Blog FPO

Gardian of the Month: Krista Rowe

The Gardian of the Month is Krista Rowe, Health Equity Consultant for Center for Health Equity Practice

Q: Learn: How do you learn best? In a coffee shop with lots of noise or in a quiet, library-like setting?

A: It depends on the content. If it requires being focused, is new to me or is particularly challenging, I prefer quiet.There's nothing quite like my favorite corner of my favorite library with a good cup of coffee. But having noise and people around helps if I’m being creative or designing content.

Q: Network: Some people are wallflowers while others are natural networkers.  Which are you (or are you in the middle)?

A: I get a lot of energy from most social/networking settings. Although, the older I get the more I appreciate moments of solitude.

Q: Transfer: What resources/tools do you find most helpful in helping you retain knowledge?

A: Writing things down. Whether it’s taking notes during meetings, doodling while others are speaking (particularly about dense content) or remembering my to-do list, writing things down is key for me.

Q: Please share with us a tool/resource/book/blog/article/website etc., and why you just can’t live without it.

A: Good medicine by Pema Chödrön is an audio recording of a workshop on Tonglen meditation. Tonglen is described as “sending and taking,” an ancient Buddhist practice to awaken compassion. With each in-breath, we take in others’ pain. With each out-breath, we send them relief. It is definitely the book/resource I return to most often.

Q: Just for Fun: What is your all time favorite movie? Why?

A: This is a tough one! I’m not sure I could even claim an all-time favorite by genre.  I watch a lot of movies. That said, I watch Sound of Music every year.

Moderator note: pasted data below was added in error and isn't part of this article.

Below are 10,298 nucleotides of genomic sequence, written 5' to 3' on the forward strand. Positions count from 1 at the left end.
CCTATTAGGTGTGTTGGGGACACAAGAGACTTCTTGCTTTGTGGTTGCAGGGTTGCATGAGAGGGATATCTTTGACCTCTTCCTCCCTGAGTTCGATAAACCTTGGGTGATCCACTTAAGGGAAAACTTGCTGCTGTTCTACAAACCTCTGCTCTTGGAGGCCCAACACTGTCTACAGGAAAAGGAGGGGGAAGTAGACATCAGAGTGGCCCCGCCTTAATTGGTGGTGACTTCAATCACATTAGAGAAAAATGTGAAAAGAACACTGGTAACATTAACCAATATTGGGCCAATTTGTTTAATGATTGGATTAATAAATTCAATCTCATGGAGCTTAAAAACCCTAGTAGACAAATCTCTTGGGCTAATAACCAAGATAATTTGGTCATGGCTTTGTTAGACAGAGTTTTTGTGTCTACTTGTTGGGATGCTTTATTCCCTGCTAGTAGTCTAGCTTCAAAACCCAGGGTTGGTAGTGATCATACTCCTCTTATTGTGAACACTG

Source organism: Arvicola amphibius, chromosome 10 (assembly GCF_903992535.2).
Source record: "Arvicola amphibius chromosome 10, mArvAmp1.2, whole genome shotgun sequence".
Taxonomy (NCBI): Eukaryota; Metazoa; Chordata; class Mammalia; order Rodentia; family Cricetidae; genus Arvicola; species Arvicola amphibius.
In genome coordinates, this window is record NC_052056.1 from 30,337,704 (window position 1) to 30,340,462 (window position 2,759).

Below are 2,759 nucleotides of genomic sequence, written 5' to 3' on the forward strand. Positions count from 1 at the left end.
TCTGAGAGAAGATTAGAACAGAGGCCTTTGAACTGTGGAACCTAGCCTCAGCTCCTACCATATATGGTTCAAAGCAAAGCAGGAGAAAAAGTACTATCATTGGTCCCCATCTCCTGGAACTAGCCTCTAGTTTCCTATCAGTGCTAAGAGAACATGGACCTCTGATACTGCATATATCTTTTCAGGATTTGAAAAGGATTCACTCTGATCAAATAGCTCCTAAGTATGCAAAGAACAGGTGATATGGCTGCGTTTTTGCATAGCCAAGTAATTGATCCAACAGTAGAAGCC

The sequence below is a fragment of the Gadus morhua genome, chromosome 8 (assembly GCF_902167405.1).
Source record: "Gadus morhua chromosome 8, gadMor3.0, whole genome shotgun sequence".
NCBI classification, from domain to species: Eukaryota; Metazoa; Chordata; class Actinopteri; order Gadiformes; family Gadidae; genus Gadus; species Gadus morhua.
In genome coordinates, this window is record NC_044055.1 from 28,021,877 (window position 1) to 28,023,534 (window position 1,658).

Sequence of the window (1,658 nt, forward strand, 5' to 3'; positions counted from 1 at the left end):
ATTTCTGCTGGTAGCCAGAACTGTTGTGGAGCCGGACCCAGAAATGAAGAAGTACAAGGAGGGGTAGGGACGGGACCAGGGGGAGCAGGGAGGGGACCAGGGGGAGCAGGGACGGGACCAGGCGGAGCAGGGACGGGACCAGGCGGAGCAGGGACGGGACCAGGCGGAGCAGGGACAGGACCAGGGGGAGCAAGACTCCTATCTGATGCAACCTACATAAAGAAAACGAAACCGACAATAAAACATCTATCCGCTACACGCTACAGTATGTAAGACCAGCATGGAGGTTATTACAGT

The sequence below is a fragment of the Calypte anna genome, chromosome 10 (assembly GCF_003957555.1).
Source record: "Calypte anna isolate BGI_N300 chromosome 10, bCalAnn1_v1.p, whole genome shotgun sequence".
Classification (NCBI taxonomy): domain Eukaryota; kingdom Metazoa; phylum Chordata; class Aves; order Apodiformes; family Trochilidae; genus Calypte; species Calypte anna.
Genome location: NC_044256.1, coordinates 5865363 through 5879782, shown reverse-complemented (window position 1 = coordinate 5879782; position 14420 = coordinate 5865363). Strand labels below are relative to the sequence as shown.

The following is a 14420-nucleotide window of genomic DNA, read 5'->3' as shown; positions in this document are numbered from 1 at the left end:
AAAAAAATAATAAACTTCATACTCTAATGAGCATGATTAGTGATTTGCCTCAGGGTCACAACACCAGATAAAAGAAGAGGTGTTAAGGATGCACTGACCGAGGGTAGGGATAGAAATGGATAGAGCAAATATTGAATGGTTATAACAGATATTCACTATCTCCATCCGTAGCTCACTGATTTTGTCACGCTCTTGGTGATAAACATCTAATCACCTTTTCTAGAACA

Gardian of the Month: Andrea Starmer

Our Gardian of the Month is Andrea Starmer! She shares how she might help a wallflower loosen up at a networking event, the way she prepared for the CMP, the resource she can't live without (you probably can't either) and just who's life she'd like to live for one day. 

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Applying Our Understanding of Personal & Social Identities Within Associations

During the pandemic, I was introduced by my colleague to the University of Michigan Inclusive Campus Collaborative which seeks to foster a campus climate in which all community members feel respected, valued, and empowered to engage in the life of the university. Among the resources developed and shared by the Collaborative are two identity wheels, which I’ve found useful in helping association staff, volunteer leaders, and/or members better understand themselves, one another, and how they can improve their interpersonal relationships.

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Are Too Many Meetings Wreaking Havoc on Your Employees’ Mental Health?

Are you have too many meetings and it's causing you (and your team) mental health issues? Find out here.

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A Practical Guide to Stakeholder Mapping & Why It’s Important

There are two primary groups of people involved in your organization’s strategy work: participants and stakeholders. Depending upon their lived experiences, tenure in your industry, engagement with your organization, and a host of other factors, the opinions, insights, and recommendations of your members are going to vary greatly. Want to test it out? Ask a group of 10 members how to solve just about anything and you’re likely to get several dozen suggestions. And that’s because how people see the world, including the blocks and barriers impeding our organizations from achieving their preferred visions, varies.

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Gardian of the Month: Rachel Kuntzsch

Our Gardian of the Month is Rachel Kuntzsch! Check out her tip for balancing work and studying with family time, why the New York Times is her go-to resources and why she feels Spring truly represents her!

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Navigating Difficult Conversations Using Nonviolent Communication

During a recent strategic planning session, participants were working in small groups when Aaron overheard a participant make a comment that didn't sit well with their colleague.  Aaron and his co-facilitator brainstormed a course of action and turned to nonviolent communication.  This is how it went.

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